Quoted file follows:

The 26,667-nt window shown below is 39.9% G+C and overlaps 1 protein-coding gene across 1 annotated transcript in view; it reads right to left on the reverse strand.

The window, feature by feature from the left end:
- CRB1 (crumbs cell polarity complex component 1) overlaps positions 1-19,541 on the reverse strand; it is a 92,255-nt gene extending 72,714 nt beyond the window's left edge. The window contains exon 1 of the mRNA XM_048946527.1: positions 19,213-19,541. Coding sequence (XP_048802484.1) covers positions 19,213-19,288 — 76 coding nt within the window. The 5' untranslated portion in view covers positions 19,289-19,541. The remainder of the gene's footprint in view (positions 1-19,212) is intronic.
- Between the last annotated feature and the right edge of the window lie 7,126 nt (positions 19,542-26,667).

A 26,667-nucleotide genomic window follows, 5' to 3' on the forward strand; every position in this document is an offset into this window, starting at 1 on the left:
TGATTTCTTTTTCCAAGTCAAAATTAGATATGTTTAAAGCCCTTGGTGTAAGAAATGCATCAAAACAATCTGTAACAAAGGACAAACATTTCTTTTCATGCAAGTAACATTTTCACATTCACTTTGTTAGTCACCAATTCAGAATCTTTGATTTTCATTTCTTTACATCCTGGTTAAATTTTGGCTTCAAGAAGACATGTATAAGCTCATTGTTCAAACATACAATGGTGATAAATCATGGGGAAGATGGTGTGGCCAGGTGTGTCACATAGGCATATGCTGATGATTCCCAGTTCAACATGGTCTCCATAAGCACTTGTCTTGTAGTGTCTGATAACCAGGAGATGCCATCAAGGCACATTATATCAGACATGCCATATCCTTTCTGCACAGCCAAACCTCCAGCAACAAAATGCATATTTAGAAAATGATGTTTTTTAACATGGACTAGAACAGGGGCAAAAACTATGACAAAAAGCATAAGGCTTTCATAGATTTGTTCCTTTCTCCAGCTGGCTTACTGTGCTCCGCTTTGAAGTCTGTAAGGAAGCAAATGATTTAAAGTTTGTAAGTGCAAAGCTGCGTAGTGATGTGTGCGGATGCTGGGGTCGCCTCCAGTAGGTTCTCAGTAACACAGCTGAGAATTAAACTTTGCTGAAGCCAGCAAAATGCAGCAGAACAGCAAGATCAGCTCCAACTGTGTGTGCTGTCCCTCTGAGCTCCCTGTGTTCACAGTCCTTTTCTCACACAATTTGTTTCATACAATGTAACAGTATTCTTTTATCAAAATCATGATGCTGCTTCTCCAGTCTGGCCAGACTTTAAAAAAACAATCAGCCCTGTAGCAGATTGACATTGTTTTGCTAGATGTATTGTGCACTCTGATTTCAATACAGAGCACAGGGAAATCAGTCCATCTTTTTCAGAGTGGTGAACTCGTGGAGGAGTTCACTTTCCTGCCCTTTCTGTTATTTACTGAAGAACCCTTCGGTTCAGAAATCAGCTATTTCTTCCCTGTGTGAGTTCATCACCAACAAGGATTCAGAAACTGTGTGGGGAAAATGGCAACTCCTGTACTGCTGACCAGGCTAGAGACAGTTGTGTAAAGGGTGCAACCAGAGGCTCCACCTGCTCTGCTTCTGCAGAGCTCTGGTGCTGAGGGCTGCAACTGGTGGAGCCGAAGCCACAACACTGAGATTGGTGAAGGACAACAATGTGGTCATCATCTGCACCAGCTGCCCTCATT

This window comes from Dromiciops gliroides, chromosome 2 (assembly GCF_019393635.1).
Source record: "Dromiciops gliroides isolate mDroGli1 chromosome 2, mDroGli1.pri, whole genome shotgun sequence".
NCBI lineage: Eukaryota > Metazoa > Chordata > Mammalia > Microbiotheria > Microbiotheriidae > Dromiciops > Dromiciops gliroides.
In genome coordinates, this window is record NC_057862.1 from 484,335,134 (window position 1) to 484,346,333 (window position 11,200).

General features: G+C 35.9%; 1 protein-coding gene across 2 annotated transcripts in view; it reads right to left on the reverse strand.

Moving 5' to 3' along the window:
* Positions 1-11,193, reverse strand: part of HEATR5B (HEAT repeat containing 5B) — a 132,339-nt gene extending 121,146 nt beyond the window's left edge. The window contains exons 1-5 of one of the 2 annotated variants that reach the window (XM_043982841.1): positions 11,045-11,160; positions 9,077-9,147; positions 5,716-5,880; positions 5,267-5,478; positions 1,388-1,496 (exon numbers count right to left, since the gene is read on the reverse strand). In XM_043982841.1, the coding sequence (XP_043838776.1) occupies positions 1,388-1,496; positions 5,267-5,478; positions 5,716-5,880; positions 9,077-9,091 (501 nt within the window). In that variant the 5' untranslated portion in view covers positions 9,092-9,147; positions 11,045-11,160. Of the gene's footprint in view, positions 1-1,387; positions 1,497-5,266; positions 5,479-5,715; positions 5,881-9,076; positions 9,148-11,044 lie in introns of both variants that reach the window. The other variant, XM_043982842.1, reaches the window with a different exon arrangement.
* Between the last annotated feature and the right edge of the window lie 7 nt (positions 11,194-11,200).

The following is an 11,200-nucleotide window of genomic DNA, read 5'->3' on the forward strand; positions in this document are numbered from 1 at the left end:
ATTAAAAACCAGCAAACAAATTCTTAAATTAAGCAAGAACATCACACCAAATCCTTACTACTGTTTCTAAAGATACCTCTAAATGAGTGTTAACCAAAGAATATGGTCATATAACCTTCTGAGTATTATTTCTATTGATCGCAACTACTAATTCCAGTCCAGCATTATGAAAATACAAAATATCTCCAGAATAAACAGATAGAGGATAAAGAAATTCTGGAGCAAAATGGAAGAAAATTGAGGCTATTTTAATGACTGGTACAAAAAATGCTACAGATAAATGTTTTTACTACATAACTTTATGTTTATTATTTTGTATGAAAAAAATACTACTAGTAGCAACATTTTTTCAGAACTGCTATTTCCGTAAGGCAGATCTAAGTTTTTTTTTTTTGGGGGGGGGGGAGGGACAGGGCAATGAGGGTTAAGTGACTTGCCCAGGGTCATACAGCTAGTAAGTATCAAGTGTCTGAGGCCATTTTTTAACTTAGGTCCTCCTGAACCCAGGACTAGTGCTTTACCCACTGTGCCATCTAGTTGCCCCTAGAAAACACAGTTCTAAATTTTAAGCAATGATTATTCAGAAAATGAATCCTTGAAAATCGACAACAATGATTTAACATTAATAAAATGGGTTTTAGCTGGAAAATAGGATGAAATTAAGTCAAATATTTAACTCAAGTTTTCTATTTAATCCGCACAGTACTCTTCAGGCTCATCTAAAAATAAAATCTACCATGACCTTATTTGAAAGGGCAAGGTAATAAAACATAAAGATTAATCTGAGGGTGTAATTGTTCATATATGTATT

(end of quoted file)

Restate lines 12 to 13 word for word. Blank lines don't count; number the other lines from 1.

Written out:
Moving 5' to 3' along the window:
* Positions 1-11,193, reverse strand: part of HEATR5B (HEAT repeat containing 5B) — a 132,339-nt gene extending 121,146 nt beyond the window's left edge. The window contains exons 1-5 of one of the 2 annotated variants that reach the window (XM_043982841.1): positions 11,045-11,160; positions 9,077-9,147; positions 5,716-5,880; positions 5,267-5,478; positions 1,388-1,496 (exon numbers count right to left, since the gene is read on the reverse strand). In XM_043982841.1, the coding sequence (XP_043838776.1) occupies positions 1,388-1,496; positions 5,267-5,478; positions 5,716-5,880; positions 9,077-9,091 (501 nt within the window). In that variant the 5' untranslated portion in view covers positions 9,092-9,147; positions 11,045-11,160. Of the gene's footprint in view, positions 1-1,387; positions 1,497-5,266; positions 5,479-5,715; positions 5,881-9,076; positions 9,148-11,044 lie in introns of both variants that reach the window. The other variant, XM_043982842.1, reaches the window with a different exon arrangement.